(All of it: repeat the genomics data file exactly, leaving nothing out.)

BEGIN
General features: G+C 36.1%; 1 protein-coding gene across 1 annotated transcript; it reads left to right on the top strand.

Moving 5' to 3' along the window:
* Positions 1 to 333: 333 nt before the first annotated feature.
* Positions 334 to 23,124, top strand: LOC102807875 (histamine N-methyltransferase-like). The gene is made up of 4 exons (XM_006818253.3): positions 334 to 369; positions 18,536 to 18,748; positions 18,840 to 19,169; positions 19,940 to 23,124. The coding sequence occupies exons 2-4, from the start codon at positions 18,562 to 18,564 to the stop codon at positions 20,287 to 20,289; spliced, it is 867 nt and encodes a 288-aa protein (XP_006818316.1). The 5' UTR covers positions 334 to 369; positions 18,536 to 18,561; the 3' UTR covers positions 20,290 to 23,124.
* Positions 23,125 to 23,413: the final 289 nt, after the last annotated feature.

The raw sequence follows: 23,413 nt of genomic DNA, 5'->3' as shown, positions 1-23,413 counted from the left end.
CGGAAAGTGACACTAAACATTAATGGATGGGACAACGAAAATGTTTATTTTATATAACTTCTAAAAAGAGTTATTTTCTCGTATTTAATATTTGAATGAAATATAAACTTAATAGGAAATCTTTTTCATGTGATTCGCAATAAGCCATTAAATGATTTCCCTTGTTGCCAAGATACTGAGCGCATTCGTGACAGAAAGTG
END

General features: G+C 36.1%; 1 protein-coding gene across 1 annotated transcript; it reads left to right on the top strand.

Moving 5' to 3' along the window:
* Positions 1 to 333: 333 nt before the first annotated feature.
* Positions 334 to 23,124, top strand: LOC102807875 (histamine N-methyltransferase-like). The gene is made up of 4 exons (XM_006818253.3): positions 334 to 369; positions 18,536 to 18,748; positions 18,840 to 19,169; positions 19,940 to 23,124. The coding sequence occupies exons 2-4, from the start codon at positions 18,562 to 18,564 to the stop codon at positions 20,287 to 20,289; spliced, it is 867 nt and encodes a 288-aa protein (XP_006818316.1). The 5' UTR covers positions 334 to 369; positions 18,536 to 18,561; the 3' UTR covers positions 20,290 to 23,124.
* Positions 23,125 to 23,413: the final 289 nt, after the last annotated feature.

The raw sequence follows: 23,413 nt of genomic DNA, 5'->3' as shown, positions 1-23,413 counted from the left end.
CGGAAAGTGACACTAAACATTAATGGATGGGACAACGAAAATGTTTATTTTATATAACTTCTAAAAAGAGTTATTTTCTCGTATTTAATATTTGAATGAAATATAAACTTAATAGGAAATCTTTTTCATGTGATTCGCAATAAGCCATTAAATGATTTCCCTTGTTGCCAAGATACTGAGCGCATTCGTGACAGAAAGTG